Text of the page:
Man vs. Machine
Rd.5 NM Acaling vs Fritz 12 Kings Indian Defense
For the first time in four years, the championship of our Province included an engine. The sponsors of the event wanted to test the mettle of our players against an engine in a standard time control. Only three palyers managed to draw. FM Severino, CM Abanco and yours truly.
The last time I played 1.d4 in a tournament was 14 years ago. Against an engine, you need to play as solidly as possible, so 1.d4 or 1.Nf3 is in my view, the only way to go.
Honestly, during the game, I had no idea what kind of opening have we gotten into. One thing I know is that Black had constructed some kind of a King's Indian Defense. I only found out days later that this opening is in fact KI.
It is important to avoid any isolated pawns or IQP. Since I don't play 1.d4 that much, I have to basically rely on my positional understanding, logic and common sense. If. 7.ed4 then after 7..d5 White cannot avoid an IQP unless he plays 8.c5 which was not to my liking because of 8..b6!
The exclamation is for finding the right move and plan for massive exchanges of pieces. This took me more or less 10 minutes to find and evaluate. It is a nice centralizing move, not only that, the move indirectly connects both rooks, protect the unprotected dark Bishop, and prepares the combination that will soon follow.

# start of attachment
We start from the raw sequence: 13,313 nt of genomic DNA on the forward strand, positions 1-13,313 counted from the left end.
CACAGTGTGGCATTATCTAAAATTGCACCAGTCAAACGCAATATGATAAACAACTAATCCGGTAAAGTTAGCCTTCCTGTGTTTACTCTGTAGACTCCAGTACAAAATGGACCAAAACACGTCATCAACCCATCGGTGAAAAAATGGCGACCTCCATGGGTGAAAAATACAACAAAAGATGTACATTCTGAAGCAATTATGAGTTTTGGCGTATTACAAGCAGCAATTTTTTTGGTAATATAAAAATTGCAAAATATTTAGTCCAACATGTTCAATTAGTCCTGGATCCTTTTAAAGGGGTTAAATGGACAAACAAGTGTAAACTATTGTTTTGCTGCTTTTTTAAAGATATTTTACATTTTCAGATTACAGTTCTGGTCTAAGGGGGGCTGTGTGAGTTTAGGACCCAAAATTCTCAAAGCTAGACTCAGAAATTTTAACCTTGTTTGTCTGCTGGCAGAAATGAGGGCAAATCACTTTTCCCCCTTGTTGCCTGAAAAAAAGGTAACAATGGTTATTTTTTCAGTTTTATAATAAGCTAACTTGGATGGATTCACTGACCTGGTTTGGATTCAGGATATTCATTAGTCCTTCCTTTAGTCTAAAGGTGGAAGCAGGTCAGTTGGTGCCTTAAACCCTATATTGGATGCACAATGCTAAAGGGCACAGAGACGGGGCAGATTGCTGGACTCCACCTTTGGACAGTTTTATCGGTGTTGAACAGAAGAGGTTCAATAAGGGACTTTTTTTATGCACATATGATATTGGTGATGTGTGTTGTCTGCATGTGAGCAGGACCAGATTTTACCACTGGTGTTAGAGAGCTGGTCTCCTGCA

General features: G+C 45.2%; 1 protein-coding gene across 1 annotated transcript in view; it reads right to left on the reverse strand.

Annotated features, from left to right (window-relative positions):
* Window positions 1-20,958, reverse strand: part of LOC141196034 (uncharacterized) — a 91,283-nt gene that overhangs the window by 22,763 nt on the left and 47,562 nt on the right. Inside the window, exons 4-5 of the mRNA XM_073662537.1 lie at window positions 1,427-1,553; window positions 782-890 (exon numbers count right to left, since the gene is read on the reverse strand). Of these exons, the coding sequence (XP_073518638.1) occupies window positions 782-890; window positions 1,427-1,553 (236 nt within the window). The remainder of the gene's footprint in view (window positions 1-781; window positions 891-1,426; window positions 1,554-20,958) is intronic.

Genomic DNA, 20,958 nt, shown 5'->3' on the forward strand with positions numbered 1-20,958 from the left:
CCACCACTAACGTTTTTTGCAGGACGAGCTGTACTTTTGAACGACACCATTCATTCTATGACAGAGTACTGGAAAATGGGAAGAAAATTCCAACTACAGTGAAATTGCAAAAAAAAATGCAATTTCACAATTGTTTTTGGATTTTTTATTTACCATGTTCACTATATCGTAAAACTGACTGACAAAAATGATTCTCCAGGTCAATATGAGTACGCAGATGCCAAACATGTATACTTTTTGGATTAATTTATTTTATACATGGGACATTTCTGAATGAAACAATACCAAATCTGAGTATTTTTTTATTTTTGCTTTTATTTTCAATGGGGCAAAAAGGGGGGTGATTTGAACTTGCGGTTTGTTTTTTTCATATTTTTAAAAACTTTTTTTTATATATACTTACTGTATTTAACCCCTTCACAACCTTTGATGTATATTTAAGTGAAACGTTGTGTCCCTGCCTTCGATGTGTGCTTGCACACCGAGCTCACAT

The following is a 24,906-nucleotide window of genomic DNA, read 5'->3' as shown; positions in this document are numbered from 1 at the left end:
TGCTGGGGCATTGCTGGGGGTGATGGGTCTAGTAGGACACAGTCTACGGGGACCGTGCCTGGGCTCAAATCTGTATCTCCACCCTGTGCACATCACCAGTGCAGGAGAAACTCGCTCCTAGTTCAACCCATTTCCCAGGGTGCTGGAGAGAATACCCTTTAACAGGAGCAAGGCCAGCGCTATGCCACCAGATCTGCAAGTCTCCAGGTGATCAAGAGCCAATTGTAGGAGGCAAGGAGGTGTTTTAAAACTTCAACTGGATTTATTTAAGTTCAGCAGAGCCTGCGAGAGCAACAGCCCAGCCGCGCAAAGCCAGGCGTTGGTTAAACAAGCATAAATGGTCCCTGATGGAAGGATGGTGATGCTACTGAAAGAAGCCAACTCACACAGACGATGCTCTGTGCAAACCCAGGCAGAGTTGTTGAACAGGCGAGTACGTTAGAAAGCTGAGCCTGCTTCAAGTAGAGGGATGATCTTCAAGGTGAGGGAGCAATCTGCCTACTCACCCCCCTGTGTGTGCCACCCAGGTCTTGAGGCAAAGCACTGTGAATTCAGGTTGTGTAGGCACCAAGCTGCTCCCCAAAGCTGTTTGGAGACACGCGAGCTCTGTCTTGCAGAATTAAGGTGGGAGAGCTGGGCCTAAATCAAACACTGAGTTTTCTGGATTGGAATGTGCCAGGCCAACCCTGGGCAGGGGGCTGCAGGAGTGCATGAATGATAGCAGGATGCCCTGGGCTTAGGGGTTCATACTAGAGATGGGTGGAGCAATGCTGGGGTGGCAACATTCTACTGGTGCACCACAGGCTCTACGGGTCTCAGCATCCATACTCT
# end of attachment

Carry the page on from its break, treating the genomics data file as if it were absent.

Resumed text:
The right rook move! For a few moments during the game, I was tempted to unleash the combination that would have given me a Queen vs three minor pieces for the enemy. But I reckon that this unbalanced material is not the way to play against a machine. So I have to restrain myself, albeit with difficulty.
After the game I checked this diagram and I found out that there was one game that reached this position. Vladimir Kozumara vs Bent Larsen Sarajevo 1960.
A new move. Bent Larsen played the centralizing 13..bc6. This is where the humans and machine differs (at least in Fritz case). The human, if he is behind or ahead in the tournament standings would play a less optimum line when he is playing for a win. Fritz's move was the logical choice. But in Bent Larsen's case 13..bc6 was a fighting choice.
All of these is basically forced.
The position had clarified, and it was quite clear that the draw is not that far. Still White must be vigilant even in this barren looking position.
Timing is everything. The passed pawn is a protected one. This move would not be possible had I played the incorrect 12.Rad1?!
At this point I was quite optimistic of my chances, I thought I had a chance to win if I managed to exchange one pair of rooks.
This was like a cold shower from a hot steamy day under the sun. My hopes of winning was dashed.
I was worried of 27..f5, but when the move 27..e6 was finally played at the board, the draw had crystallized. The battle was essentially over after...
If 33.Ra2 I was prepared to reply 34.Rd2 and the pawn endgame is an elementary draw.
The game was actually drawn on the 40th move. But for all intents and purposes the game should've ended here.